As part of the social entrepreneurship program, I decided to write a paper about a plan for a road safety awareness campaign based on Positive Reinforcement.
I presented this to a group of judges made up of the staff and past students of the program and an audience made up mostly of the current students of the program. This was the first time this was being presented to a group – albeit a small audience.
What were the initial reactions to your concept? Positives and negatives, how did you handle those?
Initial reactions were largely of intrigue and curiosity. I’ve sensed varying degrees of caution in people’s remarks to me. One very forthright friend told me there was no way something like this could work – not with all the infrastructure problems India was having anyway. A company I approached for funding the program told me that this is not for India – maybe in the developed world… – maybe in a few years from now.
I also heard from a renowned traffic expert that any lasting change could only come from systemic change. Behaviour change is near impossible to accomplish.
I know this about criticism. Two sorts of people usually give it:
- those who don’t understand the inner workings of the program and may or may not want to know more
- those who are trying to look beyond and see possible pitfalls and are trying to warn you
I took it upon myself to address each and every one of these concerns – generally by writing/email. Writing helps me consolidate thoughts and ideas. I felt that this process helped me strengthen the program, spell out certain details that otherwise may not have been clear to others, and sometimes even to myself.
What were some of the major hurdles you faced?
One huge task to get this program off the ground was funding. Companies, I found, are willing to invest in certain domains of non-profit work than others due to their operating frameworks/guiding principles etc. Many are generally averse to something that has not been tried before.
This was a chicken and egg problem. I couldn’t show any significant results if I didn’t have the funding to back the program and no one was readily willing to fund a new fangled idea.
Were there moments when you were seized by self doubt? Felt like giving up? Wondering whether you had done the right thing?
Oh sure! Many times. For better or worse, it’s been ingrained in me that I should finish what I start. Invariably, there would also be other motivators like a fresh discussion to contribute to or a new angle to work on. This provided the required push from time to time.
There were also quite a few people whom I regarded as leaders and experts. They had told me there was potential & power in the idea. That certainly helped.
What kind of team do you have? How did it get together?
Sometime after I made the presentation to my Social Entrepreneurship program group, I spoke to the organization I was involved with (CMCA) and over a period of time, convinced them that this was right up their alley!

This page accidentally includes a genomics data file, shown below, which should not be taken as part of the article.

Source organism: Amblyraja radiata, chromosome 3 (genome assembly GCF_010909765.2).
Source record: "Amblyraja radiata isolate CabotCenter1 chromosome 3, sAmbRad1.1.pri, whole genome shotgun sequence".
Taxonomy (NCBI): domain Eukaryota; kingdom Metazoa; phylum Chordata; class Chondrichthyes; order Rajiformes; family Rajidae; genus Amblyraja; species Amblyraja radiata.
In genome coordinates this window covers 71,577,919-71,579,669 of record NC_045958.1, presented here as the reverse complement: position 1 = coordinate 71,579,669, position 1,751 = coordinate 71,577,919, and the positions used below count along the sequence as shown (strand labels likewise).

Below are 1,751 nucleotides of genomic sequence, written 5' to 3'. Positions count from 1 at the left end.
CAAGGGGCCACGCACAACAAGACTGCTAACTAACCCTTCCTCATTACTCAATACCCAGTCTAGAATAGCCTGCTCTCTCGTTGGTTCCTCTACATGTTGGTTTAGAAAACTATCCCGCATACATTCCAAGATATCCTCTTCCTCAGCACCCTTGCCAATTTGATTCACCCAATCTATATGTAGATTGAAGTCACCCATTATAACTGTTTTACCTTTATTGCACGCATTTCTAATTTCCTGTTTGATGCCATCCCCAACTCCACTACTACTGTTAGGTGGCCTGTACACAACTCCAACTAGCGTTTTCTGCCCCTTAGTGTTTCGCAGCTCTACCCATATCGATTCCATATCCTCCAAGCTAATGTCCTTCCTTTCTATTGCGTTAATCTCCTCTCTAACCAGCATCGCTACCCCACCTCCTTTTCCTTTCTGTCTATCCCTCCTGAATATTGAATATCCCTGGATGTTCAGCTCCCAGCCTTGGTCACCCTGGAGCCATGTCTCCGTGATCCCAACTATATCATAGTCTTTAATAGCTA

For the first year of activity, CMCA agreed to incubate Positive Strokes. During this first year, the program was run as a joint initiative of CMCA and the Bangalore Traffic Police. At that time, this was my team.
Now, my team consists of Bangalore Traffic Police staff and the volunteers who have shown deeper connect and commitment to Road Safety and Traffic Issues – these people make up the larger team.
How did you motivate others to consider this initiative?
The critical players for the program to be successful were the traffic police and an entity that would fund and back the program. It took 18 to 20 months of discussions, persuasion, strengthening and tweaking the program, to get this. After that, the most important thing was to get volunteers to sign up.
To this end, I did lots of talking and writing to various groups. Friends from companies I’ve worked with before gave me opportunities to meet and address groups in their companies. Word of mouth passed on from people who attended a session of volunteering. Interviews and press releases got us some calls asking to be involved in our next campaign.
In addition to personal invitations to join, we reached out to the audience base of the Bangalore Traffic Police and interns looking to spend a week to a month working on social projects.
One of the key groups that benefits from this program is the volunteer group. So we try to reach out to new groups all the time. Having directly reached over 1500 people in the one year of activity helps now, because every one of these 1500 people can potentially call out to a brand new group.
Why did you focus on the youth?
A few reasons:
- Many traffic education programs involve children. While children form a great captive audience, youth are the people who are driving now and it is important to reach these people directly
- Most people driving or riding vehicles on the road are the youth
- More than two-thirds of the population of Bangalore is youth
- Youth are probably not yet set in their ways
- Positive reinforcement works wonders on youth
How did you arrive at your insight about the youth?
When I became a parent, I read a lot of books and magazines and shared ideas and thoughts with a number of mothers about parenting. Implementing these ideas on my kids helped me confirm what I intuitively believed.
Not just children, but I think that most people like to hear something they did well – consciously or unconsciously, I believe that we will repeat that behavior.